His works rank among the most influential in European culture, today still constitute one of the most important bodies of primary material for the writing and revision of Roman history the last days of the Roman Republic. Cicero was born in 106 BC in a hill town 100 kilometers southeast of Rome, he belonged to the tribus Cornelia. His father possessed good connections in Rome. However, being a semi-invalid, he studied extensively to compensate. Although little is known about Cicero's mother, Helvia, it was common for the wives of important Roman citizens to be responsible for the management of the household. Cicero's brother Quintus wrote in a letter. Cicero's cognomen, or personal surname, comes from the Latin for cicer. Plutarch explains that the name was given to one of Cicero's ancestors who had a cleft in the tip of his nose resembling a chickpea. However, it is more that Cicero's ancestors prospered through the cultivation and sale of chickpeas. Romans chose down-to-earth personal surnames.
The famous family names of Fabius and Piso come from the Latin names of beans and peas, respectively. Plutarch writes that Cicero was urged to change this deprecatory name when he entered politics, but refused, saying that he would make Cicero more glorious than Scaurus and Catulus. During this period in Roman history, "cultured" meant being able to speak both Greek. Cicero was therefore educated in the teachings of the ancient Greek philosophers and historians. Cicero used his knowledge of Greek to translate many of the theoretical concepts of Greek philosophy into Latin, thus translating Greek philosophical works for a larger audience, it was his broad education that tied him to the traditional Roman elite. Cicero's interest in philosophy figured in his career and led to him providing a comprehensive account of Greek philosophy for a Roman audience, including creating a philosophical vocabulary in Latin. In 87 BC, Philo of Larissa, the head of the Academy, founded by Plato in Athens about 300 years earlier, arrived in Rome.
Cicero, "inspired by an extraordinary zeal for philosophy", sat enthusiastically at his feet and absorbed Plato's philosophy. Cicero said of Plato's Dialogues. According to Plutarch, Cicero was an talented student, whose learning attracted attention from all over Rome, affording him the opportunity to study Roman law under Quintus Mucius Scaevola. Cicero's fellow students were Gaius Marius Minor, Servius Sulpicius Rufus, Titus Pomponius; the latter two became Cicero's friends for life, Pomponius would become, in Cicero's own words, "as a second brother", with both maintaining a lifelong correspondence. In 79 BC, Cicero left for Asia Minor and Rhodes; this was to avoid the potential wrath of Sulla, as Plutarch claims, though Cicero himself says it was to hone his skills and improve his p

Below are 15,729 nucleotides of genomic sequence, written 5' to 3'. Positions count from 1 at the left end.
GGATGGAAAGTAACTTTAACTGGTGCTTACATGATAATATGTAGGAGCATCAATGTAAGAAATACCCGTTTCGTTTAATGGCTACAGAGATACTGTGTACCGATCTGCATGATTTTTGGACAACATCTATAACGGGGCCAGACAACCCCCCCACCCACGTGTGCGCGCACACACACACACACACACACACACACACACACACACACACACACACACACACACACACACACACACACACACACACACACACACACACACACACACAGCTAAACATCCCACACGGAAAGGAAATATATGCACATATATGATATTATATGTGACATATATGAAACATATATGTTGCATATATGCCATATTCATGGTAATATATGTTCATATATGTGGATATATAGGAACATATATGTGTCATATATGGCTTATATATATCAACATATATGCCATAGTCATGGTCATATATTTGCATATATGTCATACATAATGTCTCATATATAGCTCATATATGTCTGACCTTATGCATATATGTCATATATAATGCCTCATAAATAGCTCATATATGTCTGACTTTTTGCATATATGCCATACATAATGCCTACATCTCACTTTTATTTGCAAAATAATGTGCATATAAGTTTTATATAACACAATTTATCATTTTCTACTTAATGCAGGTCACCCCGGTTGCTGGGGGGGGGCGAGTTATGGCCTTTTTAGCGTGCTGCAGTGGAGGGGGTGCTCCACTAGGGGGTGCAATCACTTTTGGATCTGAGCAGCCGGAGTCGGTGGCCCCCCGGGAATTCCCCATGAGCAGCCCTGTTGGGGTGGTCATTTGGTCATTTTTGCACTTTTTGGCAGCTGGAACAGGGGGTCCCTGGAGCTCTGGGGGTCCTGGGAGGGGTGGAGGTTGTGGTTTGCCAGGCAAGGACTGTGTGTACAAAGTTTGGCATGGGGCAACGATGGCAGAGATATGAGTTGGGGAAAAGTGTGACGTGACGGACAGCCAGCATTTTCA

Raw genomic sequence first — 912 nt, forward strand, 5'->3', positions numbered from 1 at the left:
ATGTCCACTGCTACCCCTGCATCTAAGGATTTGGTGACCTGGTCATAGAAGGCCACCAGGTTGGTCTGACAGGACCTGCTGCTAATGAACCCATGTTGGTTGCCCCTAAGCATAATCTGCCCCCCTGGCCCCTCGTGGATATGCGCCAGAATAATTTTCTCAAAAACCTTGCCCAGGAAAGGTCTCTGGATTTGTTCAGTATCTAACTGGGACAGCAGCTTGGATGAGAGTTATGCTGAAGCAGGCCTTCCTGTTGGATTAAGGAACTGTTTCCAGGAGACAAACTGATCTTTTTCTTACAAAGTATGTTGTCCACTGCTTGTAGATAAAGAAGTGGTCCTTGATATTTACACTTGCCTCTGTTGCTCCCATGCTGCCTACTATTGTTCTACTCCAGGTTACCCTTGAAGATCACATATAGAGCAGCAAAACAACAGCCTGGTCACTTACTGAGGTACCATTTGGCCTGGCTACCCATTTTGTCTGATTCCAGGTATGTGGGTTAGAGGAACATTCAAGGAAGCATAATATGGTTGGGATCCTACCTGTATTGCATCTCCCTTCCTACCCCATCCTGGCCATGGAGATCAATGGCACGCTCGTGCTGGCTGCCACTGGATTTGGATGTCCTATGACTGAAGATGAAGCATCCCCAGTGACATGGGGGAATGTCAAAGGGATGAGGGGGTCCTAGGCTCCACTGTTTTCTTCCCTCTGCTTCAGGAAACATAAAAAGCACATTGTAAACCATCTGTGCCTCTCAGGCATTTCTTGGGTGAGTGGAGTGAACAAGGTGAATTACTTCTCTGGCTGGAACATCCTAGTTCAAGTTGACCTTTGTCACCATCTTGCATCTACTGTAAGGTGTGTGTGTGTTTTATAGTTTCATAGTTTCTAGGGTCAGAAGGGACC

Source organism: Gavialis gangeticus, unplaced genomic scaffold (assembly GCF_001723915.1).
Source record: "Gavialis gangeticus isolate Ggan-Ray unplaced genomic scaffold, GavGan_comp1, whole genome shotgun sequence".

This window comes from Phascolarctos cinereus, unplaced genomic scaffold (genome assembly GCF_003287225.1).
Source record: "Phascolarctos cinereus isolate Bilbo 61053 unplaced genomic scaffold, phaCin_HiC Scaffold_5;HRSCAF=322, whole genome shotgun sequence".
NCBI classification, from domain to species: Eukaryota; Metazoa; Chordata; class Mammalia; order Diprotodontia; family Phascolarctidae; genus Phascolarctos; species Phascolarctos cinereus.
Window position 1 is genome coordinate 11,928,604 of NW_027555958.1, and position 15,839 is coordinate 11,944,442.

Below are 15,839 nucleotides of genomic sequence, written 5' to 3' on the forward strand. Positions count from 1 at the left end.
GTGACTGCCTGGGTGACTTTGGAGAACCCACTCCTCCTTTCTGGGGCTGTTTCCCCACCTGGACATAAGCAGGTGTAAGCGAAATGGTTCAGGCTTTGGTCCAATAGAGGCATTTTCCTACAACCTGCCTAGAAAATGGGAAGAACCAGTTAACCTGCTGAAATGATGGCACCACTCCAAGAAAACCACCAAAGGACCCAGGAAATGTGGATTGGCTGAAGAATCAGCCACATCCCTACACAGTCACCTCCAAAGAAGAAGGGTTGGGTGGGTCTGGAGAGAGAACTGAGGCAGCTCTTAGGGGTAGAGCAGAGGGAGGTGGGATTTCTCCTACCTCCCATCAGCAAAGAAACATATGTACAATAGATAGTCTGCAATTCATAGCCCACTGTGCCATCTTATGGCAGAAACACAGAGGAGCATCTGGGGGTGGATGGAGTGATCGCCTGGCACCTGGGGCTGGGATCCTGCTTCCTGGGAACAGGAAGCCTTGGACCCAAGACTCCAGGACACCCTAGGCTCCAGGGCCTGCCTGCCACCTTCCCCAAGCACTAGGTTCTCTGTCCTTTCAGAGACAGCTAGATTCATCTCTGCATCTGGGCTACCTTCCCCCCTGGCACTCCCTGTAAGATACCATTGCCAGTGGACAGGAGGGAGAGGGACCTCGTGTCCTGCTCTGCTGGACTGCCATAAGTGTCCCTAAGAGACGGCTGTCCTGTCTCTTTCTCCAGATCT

The First Triumvirate was an informal alliance between three prominent Roman politicians: Julius Caesar and Crassus, at the end of the Roman Republic. The constitution of the Roman Republic was a complex set of checks and balances designed to prevent a man from rising above the rest and creating a monarchy. In order to bypass these constitutional obstacles, Caesar and Crassus forged a secret alliance in which they promised to use their respective influence to help each other. According to Goldsworthy, the alliance was "not at heart a union of those with the same political ideals and ambitions", but one where "all seeking personal advantage." As the nephew of Gaius Marius, Caesar was at the time well connected with the Populares faction, which pushed for social reforms. He was moreover Pontifex Maximus—the most important priest of the Roman religion—and could influence politics, notably through the interpretation of the auspices. Pompey was recognised as the greatest military leader of the time, having notably won the wars against Sertorius, Mithridates and the Cilician Pirates.
Crassus was known for his fabulous wealth. Both Pompey and Crassus had extensive patronage networks; the alliance was cemented with the mariage of Pompey with Caesar's daughter Julia in 59 BC. Thanks to this alliance, Caesar thus received an extraordinary command over Gaul and Illyria for five years, so he could start his conquest of Gaul. In 56 BC the Triumvirate was renewed at the Lucca conference, in which the triumvirs agreed to share the Roman provinces between them; the latter embarked into an expedition against the Parthians to match Caesar's victories in Gaul, but died in the disastrous defeat of Carrhae in 53 BC. The death of Crassus ended the Triumvirate, left Caesar and Pompey facing each other. Pompey sided with the Optimates, the conservative faction opposed to the Populares—supported by Caesar—and fought Caesar in the senate. In 49 BC, once the conquest of Gaul complete, Caesar refused to release his legions and instead invaded Italy from the north by crossing the Rubicon with his army.